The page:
It’s 98 degrees in Rapid City, South Dakota. Dave and Abe have found a playground with a splash pad downtown and are hanging out there with all the other reasonable humans in the area. My older children, on the other hand, are dragging me all over downtown, begging for just a couple of more photos posing with Rapid City’s famous president statues.
We spent two days (or well, one full day and then part of another day) in Rapid City–more time than we’d planned because we ended up making a second trip to have something checked out on the van. Rapid City is about 40 minutes from Custer State Park, and it’s what passes for a big city in South Dakota. For a lot of people, it’s the place you fly into to visit Mount Rushmore (or, say, where you go when your van starts making a funny noise in the middle of your cross country road trip), but there’s also an awful lot to see and do right in town. Looking back, I’m surprised both by how much we did in our day and a half here and by how much we didn’t get to.
My research beforehand suggested that Rapid City is a town rich in bike paths, and the reality lived up to our expectations. We found the downtown area compact and walkable and other destinations a little farther out from the center were easy and fun to reach by bike.
We started our bike ride at Memorial Park where there is–for reasons that might have been posted on a sign or something but if they were I’ve forgotten them–an exhibit about the Berlin Wall, complete with two large pieces from it. It wasn’t exactly what we were expecting to find in Rapid City, but it was a nicely done exhibit and the kids (and adults!) learned a lot.
From here we biked to the Legacy Commons Playground–a nice playground along the creek that would have been a lovely stop had it not been a gazillion degrees out and right in the sun. This was a theme in our Rapid City visits.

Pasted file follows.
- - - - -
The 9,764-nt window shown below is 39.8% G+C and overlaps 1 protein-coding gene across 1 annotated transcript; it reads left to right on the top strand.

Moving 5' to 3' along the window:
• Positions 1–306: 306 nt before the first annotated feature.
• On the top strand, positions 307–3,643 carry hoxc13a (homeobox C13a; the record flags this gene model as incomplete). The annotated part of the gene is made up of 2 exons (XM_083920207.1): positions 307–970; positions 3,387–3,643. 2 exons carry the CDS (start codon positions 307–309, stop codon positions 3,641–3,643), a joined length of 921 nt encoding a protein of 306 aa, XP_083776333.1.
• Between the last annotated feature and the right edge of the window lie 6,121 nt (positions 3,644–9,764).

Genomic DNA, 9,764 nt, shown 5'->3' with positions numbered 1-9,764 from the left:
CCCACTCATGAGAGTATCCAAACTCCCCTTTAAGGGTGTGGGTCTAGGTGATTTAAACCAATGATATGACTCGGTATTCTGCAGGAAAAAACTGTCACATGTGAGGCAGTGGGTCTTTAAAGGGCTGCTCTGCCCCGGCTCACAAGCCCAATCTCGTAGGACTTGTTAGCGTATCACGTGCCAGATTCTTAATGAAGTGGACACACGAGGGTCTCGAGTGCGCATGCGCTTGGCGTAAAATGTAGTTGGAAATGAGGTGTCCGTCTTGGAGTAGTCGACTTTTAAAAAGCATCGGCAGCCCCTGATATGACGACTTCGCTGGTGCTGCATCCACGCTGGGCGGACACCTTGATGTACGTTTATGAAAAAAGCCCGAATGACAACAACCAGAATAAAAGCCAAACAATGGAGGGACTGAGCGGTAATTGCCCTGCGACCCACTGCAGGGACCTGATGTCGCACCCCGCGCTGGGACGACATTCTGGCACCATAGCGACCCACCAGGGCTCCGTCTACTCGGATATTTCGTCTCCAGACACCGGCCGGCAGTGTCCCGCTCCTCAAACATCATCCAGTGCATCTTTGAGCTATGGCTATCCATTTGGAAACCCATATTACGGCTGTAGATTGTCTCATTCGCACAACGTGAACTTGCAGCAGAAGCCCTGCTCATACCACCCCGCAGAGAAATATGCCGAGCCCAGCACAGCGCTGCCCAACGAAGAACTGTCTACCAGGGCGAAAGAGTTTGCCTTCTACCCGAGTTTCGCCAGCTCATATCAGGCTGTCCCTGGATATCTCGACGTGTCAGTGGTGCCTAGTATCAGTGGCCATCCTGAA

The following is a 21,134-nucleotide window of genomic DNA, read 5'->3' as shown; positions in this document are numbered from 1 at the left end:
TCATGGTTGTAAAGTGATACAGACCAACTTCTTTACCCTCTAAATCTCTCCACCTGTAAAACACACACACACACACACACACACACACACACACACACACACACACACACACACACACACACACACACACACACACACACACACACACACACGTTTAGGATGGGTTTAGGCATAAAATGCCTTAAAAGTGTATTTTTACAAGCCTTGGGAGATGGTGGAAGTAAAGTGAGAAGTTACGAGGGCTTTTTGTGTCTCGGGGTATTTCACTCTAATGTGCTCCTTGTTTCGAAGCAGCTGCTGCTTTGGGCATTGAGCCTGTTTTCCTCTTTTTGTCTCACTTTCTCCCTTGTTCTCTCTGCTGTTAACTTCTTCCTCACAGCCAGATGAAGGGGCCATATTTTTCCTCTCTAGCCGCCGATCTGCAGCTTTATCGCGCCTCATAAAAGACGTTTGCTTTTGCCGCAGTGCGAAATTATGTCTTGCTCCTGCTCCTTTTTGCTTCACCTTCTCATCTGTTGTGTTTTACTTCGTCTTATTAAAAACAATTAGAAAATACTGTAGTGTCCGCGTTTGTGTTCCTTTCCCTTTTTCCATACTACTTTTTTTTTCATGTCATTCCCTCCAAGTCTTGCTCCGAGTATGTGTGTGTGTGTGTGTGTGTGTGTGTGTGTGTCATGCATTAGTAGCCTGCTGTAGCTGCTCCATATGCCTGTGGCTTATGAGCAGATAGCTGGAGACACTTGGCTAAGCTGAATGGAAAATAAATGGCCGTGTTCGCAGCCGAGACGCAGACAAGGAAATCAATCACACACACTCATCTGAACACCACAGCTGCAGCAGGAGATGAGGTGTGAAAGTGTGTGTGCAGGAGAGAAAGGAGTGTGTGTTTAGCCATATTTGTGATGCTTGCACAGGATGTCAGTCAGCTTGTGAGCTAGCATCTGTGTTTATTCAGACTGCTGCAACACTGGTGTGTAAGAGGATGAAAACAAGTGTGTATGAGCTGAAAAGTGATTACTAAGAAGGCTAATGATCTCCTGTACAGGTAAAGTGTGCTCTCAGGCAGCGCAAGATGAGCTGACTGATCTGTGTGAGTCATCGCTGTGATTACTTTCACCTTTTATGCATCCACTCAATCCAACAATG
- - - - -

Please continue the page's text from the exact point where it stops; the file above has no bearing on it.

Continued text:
So after the park we headed for somewhere inside, specifically the Journey Museum. The Journey Museum tells the story of Rapid City and the Black Hills, from the Big Bang through modern times. As such, it’s part natural history museum and part regular old history museum. I’ve read that the Journey Museum hasn’t done as well financially as the city hoped (and it definitely wasn’t at all busy when we were there), which is too bad, because it’s a nicely done museum and we really enjoyed it. So here’s my plug: don’t skip the Journey Museum if you’re in Rapid City; it’s a particularly great stop for a rainy day or a ridiculously hot day.
The bike path didn’t go all the way to the museum, so part of our route was on the road/sidewalk, but there wasn’t a lot of traffic, and we felt very safe.
Admission is $10 for adults, $8 for seniors, $7 for ages 6-17, and free for kids 5 and under. The museum participates in the North American Reciprocal Museums program, and we were able to get in free through that.
They show a few different movies on a rotating basis (ours was about, like, how beautiful the Black Hills are or something) and then they turn you loose for your journey through time. There are rocks, and dinosaurs, and Native American history, and then the story of white settlers starting Rapid City.